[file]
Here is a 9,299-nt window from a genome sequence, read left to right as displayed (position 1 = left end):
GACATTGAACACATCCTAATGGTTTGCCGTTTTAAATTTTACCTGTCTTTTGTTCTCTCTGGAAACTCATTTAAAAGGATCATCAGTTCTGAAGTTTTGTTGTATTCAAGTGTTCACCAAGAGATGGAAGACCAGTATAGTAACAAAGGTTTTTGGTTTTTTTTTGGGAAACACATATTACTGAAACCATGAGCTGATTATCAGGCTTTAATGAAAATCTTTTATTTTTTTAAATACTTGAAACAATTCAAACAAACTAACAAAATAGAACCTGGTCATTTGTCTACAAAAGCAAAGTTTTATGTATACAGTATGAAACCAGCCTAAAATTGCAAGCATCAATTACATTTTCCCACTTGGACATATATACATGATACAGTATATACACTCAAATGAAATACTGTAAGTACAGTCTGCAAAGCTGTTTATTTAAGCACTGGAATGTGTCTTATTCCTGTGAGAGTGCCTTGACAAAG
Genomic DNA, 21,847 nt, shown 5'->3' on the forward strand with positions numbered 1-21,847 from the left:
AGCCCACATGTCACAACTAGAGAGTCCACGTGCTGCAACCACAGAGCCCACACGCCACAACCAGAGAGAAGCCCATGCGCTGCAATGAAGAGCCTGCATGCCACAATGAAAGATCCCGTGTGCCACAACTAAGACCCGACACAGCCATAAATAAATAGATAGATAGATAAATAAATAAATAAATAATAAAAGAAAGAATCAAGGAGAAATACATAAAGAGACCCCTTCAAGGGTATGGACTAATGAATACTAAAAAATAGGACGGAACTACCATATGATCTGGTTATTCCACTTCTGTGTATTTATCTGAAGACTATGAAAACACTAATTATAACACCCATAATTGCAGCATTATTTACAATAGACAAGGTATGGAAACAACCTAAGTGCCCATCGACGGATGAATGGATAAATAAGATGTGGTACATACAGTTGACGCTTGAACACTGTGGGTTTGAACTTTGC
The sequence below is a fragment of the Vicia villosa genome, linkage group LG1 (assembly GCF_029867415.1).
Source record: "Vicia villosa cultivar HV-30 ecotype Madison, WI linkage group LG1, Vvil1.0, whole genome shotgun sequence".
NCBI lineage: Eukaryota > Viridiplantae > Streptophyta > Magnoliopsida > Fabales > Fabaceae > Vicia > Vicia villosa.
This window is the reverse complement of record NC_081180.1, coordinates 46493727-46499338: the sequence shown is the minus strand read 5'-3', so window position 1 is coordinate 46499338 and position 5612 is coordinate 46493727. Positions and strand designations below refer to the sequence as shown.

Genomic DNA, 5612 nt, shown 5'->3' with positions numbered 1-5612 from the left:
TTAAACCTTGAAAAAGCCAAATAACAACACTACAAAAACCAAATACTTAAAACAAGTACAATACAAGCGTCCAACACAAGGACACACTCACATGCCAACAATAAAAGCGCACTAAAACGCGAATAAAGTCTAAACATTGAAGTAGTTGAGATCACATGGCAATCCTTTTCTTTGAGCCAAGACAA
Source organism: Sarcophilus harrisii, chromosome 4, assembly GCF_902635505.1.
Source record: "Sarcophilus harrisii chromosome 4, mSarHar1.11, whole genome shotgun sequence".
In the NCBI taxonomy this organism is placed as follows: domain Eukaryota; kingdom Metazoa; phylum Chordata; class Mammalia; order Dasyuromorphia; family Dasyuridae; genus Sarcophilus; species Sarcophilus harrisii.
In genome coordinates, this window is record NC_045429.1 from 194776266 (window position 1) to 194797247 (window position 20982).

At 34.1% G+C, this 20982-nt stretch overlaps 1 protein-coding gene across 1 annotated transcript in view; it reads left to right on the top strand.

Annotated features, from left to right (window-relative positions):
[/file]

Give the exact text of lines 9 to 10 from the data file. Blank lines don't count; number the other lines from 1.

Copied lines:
Genomic DNA, 5612 nt, shown 5'->3' with positions numbered 1-5612 from the left:
TTAAACCTTGAAAAAGCCAAATAACAACACTACAAAAACCAAATACTTAAAACAAGTACAATACAAGCGTCCAACACAAGGACACACTCACATGCCAACAATAAAAGCGCACTAAAACGCGAATAAAGTCTAAACATTGAAGTAGTTGAGATCACATGGCAATCCTTTTCTTTGAGCCAAGACAA